Morning Glories

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Morning Glories
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A couple of bright alignments greet early risers tomorrow. The Moon and the twins of Gemini are high in the western sky at dawn. And the planet Venus and the star Spica are in the southeast.

The Moon and Gemini actually climb into good view by about 8:30 or 9 tonight. Pollux, the brighter of the stars that represent the heads of the twins, is quite close to the Moon. Castor, the other twin, is farther to the upper left of the Moon. As the night rolls on, the Moon will widen the gap with Pollux. But they’ll still be quite close at first light.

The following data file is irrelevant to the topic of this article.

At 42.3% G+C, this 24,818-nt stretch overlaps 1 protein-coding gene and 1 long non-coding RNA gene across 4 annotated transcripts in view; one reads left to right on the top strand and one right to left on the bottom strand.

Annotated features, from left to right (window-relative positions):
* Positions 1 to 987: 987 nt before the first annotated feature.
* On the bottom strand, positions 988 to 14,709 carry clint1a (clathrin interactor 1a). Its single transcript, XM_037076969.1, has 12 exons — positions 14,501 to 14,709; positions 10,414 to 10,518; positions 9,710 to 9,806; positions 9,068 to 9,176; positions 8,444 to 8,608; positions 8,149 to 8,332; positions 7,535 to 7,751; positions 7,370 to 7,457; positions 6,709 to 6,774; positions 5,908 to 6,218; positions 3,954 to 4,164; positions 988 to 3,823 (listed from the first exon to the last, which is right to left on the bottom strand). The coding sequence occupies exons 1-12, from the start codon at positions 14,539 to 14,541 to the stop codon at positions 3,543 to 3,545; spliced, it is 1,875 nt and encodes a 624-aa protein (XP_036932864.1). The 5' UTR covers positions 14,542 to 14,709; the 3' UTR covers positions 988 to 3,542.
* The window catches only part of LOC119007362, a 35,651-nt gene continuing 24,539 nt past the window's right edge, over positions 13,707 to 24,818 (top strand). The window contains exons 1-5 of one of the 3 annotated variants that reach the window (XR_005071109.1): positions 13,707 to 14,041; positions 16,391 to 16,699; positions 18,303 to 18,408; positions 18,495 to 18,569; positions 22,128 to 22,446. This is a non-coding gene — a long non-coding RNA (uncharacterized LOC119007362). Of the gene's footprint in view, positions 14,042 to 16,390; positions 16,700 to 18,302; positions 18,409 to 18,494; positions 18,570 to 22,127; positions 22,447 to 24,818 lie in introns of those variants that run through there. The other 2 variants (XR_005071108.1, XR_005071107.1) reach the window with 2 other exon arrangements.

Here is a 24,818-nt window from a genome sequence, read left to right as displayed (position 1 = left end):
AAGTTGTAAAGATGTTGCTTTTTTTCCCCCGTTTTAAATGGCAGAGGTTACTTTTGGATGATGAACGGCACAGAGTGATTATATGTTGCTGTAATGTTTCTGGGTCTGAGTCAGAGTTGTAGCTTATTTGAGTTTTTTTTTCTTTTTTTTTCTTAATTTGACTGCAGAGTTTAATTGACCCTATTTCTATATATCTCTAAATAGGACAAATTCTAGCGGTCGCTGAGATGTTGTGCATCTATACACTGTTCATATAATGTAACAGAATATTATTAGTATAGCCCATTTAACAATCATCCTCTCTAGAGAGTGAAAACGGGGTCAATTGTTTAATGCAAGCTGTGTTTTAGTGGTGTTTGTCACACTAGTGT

Venus and Spica rise into good view by about three hours before sunrise.

Venus is the brilliant “morning star,” so you can’t miss it. Despite the nickname, it’s not really a star at all. Instead, it’s our closest planetary neighbor, which is one reason it shines so brightly.

Spica is a star — the brightest in the constellation Virgo. It stands to the right of Venus, by about the width of three fingers held at arm’s length. It’s one of the brightest stars in the night sky, so you won’t have any trouble spotting it.

By Saturday morning, the Moon will have moved into Cancer, one constellation over from the twins. Venus and Spica will still be close, but Venus will be starting to drop away. It’ll stand a little lower than Spica. The bright planet will continue to move back toward the Sun as Spica climbs higher in the early morning sky.

Tomorrow: Going for the GUSTO!
 

Script by Damond Benningfield

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